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Validation of suicide and self-harm records in the Clinical Practice Research Datalink

Research output: Contribution to journalArticle

Original languageEnglish
Pages (from-to)145-157
Number of pages13
JournalBritish Journal of Clinical Pharmacology
Volume76
Issue number1
DOIs
DatePublished - Jul 2013

Abstract

AIMS: The UK Clinical Practice Research Datalink (CPRD) is increasingly being used to investigate suicide-related adverse drug reactions. No studies have comprehensively validated the recording of suicide and nonfatal self-harm in the CPRD. We validated general practitioners' recording of these outcomes using linked Office for National Statistics (ONS) mortality and Hospital Episode Statistics (HES) admission data.

METHODS: We identified cases of suicide and self-harm recorded using appropriate Read codes in the CPRD between 1998 and 2010 in patients aged ≥15 years. Suicides were defined as patients with Read codes for suicide recorded within 95 days of their death. International Classification of Diseases codes were used to identify suicides/hospital admissions for self-harm in the linked ONS and HES data sets. We compared CPRD-derived cases/incidence of suicide and self-harm with those identified from linked ONS mortality and HES data, national suicide incidence rates and published self-harm incidence data.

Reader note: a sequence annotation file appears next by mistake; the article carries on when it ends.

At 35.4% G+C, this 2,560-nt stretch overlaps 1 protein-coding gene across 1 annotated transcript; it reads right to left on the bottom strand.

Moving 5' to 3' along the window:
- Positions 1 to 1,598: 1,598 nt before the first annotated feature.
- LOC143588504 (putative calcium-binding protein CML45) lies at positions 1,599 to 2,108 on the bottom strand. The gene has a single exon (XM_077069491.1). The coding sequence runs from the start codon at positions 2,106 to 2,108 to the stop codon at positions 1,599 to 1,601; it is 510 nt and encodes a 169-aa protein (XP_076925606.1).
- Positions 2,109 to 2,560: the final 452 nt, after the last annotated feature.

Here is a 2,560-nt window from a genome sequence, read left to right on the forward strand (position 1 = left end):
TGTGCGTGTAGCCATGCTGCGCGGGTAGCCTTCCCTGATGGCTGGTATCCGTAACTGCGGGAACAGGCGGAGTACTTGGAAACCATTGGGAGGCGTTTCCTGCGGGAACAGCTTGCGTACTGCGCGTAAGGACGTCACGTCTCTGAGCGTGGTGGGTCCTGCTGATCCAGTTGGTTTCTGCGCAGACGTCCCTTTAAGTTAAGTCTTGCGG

RESULTS: Only 26.1% (n = 590) of the 'true' (ONS-confirmed) suicides were identified using Read codes. Furthermore, only 55.5% of Read code-identified suicides were confirmed as suicide by the ONS data. Of the HES-identified cases of self-harm, 68.4% were identified in the CPRD using Read codes. The CPRD self-harm rates based on Read codes had similar age and sex distributions to rates observed in self-harm hospital registers, although rates were underestimated in all age groups.

CONCLUSIONS: The CPRD recording of suicide using Read codes is unreliable, with significant inaccuracy (over- and under-reporting). Future CPRD suicide studies should use linked ONS mortality data. The under-reporting of self-harm appears to be less marked.

Additional information

© 2012 The Authors. British Journal of Clinical Pharmacology © 2012 The British Pharmacological Society.

    Research areas

  • Adolescent, Adult, Age Distribution, Aged, Clinical Coding, Databases, Factual, Drug-Related Side Effects and Adverse Reactions, Female, General Practitioners, Great Britain, Humans, Incidence, International Classification of Diseases, Male, Middle Aged, Self-Injurious Behavior, Sex Distribution, Suicide, Young Adult

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